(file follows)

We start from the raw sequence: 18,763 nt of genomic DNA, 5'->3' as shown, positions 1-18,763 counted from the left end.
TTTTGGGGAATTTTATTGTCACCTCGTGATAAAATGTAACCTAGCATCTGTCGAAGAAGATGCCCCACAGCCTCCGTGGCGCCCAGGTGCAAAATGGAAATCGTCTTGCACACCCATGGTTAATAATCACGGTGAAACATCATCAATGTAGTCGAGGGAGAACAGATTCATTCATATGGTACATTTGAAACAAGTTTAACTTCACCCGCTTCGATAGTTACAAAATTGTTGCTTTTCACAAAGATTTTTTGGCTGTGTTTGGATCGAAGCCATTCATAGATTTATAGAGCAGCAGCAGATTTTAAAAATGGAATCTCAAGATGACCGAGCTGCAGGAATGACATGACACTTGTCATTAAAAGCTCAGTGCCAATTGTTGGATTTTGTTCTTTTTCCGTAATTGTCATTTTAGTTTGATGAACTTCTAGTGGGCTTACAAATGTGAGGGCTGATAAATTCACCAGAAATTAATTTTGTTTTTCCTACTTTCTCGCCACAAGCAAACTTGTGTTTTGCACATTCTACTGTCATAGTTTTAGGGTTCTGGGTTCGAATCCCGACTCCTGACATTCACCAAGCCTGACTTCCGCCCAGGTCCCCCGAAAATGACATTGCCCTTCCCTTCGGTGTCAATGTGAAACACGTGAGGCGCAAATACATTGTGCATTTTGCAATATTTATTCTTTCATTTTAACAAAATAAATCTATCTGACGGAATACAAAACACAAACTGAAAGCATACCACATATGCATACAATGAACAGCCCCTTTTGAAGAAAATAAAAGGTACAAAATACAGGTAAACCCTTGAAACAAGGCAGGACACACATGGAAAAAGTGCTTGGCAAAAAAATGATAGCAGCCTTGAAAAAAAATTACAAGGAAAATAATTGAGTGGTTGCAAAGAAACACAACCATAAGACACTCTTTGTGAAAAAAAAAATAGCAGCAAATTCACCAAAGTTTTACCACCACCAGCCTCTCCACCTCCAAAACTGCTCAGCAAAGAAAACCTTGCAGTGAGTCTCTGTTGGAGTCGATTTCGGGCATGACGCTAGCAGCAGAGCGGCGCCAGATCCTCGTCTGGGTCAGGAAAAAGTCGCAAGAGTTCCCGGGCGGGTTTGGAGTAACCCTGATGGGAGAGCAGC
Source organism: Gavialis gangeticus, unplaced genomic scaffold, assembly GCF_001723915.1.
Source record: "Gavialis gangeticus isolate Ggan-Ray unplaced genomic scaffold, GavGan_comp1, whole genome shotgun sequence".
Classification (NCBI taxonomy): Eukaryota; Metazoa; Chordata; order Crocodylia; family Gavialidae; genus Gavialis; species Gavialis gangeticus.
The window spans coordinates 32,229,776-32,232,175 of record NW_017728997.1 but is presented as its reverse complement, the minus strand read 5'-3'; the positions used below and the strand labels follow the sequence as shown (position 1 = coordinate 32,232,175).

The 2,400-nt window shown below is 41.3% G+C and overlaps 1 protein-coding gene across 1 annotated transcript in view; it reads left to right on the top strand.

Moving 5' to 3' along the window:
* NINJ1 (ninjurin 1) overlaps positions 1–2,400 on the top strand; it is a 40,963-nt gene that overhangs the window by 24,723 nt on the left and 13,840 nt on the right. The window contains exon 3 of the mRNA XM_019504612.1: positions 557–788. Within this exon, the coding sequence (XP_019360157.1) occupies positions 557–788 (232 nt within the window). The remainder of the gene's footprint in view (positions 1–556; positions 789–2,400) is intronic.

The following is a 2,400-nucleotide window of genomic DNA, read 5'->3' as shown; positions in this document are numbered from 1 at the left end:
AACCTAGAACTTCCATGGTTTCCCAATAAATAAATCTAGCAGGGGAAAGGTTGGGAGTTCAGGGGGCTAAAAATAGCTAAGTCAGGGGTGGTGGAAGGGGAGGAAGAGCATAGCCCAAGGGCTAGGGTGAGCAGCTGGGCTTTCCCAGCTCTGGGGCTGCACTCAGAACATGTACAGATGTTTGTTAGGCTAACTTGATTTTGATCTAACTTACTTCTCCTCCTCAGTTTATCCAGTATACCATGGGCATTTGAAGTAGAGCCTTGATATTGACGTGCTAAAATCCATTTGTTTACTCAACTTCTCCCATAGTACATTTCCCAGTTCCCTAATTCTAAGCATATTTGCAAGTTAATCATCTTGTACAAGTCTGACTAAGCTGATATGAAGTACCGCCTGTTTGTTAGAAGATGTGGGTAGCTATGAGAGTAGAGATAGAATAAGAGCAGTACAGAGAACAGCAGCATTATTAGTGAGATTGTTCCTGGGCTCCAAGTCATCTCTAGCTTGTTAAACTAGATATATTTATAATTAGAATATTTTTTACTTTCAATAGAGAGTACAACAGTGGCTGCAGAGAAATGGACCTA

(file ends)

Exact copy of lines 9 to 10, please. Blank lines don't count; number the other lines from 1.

* NINJ1 (ninjurin 1) overlaps positions 1–2,400 on the top strand; it is a 40,963-nt gene that overhangs the window by 24,723 nt on the left and 13,840 nt on the right. The window contains exon 3 of the mRNA XM_019504612.1: positions 557–788. Within this exon, the coding sequence (XP_019360157.1) occupies positions 557–788 (232 nt within the window). The remainder of the gene's footprint in view (positions 1–556; positions 789–2,400) is intronic.

The following is a 2,400-nucleotide window of genomic DNA, read 5'->3' as shown; positions in this document are numbered from 1 at the left end: